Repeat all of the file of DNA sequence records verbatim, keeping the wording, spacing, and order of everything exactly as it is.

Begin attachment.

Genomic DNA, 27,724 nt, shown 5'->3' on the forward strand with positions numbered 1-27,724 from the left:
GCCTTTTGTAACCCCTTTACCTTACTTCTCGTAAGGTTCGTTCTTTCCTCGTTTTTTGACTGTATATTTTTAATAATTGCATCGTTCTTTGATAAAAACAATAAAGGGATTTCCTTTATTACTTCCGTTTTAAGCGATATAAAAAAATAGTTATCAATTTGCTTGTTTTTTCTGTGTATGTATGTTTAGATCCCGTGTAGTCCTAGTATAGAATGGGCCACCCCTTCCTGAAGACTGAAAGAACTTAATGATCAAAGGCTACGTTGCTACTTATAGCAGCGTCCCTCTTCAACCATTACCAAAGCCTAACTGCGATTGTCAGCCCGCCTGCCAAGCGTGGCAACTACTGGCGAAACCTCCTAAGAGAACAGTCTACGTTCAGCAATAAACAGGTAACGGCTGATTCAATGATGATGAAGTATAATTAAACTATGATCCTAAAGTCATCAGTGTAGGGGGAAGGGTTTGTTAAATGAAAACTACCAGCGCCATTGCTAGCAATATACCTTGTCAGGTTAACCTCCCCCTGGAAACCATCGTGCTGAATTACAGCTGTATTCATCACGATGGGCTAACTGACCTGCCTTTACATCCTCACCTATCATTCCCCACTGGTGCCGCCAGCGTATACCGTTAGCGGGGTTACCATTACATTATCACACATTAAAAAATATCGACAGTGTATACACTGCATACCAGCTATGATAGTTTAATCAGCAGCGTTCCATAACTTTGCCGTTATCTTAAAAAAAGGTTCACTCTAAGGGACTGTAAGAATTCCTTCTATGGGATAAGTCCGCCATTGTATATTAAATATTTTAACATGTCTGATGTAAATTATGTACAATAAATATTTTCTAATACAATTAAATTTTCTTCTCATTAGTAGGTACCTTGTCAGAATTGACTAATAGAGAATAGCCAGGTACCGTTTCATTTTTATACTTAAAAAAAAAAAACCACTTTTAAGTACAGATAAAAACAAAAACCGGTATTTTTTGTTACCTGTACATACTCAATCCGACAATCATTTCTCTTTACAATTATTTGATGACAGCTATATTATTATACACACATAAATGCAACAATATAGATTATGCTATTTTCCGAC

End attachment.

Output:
Genomic DNA, 27,724 nt, shown 5'->3' on the forward strand with positions numbered 1-27,724 from the left:
GCCTTTTGTAACCCCTTTACCTTACTTCTCGTAAGGTTCGTTCTTTCCTCGTTTTTTGACTGTATATTTTTAATAATTGCATCGTTCTTTGATAAAAACAATAAAGGGATTTCCTTTATTACTTCCGTTTTAAGCGATATAAAAAAATAGTTATCAATTTGCTTGTTTTTTCTGTGTATGTATGTTTAGATCCCGTGTAGTCCTAGTATAGAATGGGCCACCCCTTCCTGAAGACTGAAAGAACTTAATGATCAAAGGCTACGTTGCTACTTATAGCAGCGTCCCTCTTCAACCATTACCAAAGCCTAACTGCGATTGTCAGCCCGCCTGCCAAGCGTGGCAACTACTGGCGAAACCTCCTAAGAGAACAGTCTACGTTCAGCAATAAACAGGTAACGGCTGATTCAATGATGATGAAGTATAATTAAACTATGATCCTAAAGTCATCAGTGTAGGGGGAAGGGTTTGTTAAATGAAAACTACCAGCGCCATTGCTAGCAATATACCTTGTCAGGTTAACCTCCCCCTGGAAACCATCGTGCTGAATTACAGCTGTATTCATCACGATGGGCTAACTGACCTGCCTTTACATCCTCACCTATCATTCCCCACTGGTGCCGCCAGCGTATACCGTTAGCGGGGTTACCATTACATTATCACACATTAAAAAATATCGACAGTGTATACACTGCATACCAGCTATGATAGTTTAATCAGCAGCGTTCCATAACTTTGCCGTTATCTTAAAAAAAGGTTCACTCTAAGGGACTGTAAGAATTCCTTCTATGGGATAAGTCCGCCATTGTATATTAAATATTTTAACATGTCTGATGTAAATTATGTACAATAAATATTTTCTAATACAATTAAATTTTCTTCTCATTAGTAGGTACCTTGTCAGAATTGACTAATAGAGAATAGCCAGGTACCGTTTCATTTTTATACTTAAAAAAAAAAAACCACTTTTAAGTACAGATAAAAACAAAAACCGGTATTTTTTGTTACCTGTACATACTCAATCCGACAATCATTTCTCTTTACAATTATTTGATGACAGCTATATTATTATACACACATAAATGCAACAATATAGATTATGCTATTTTCCGAC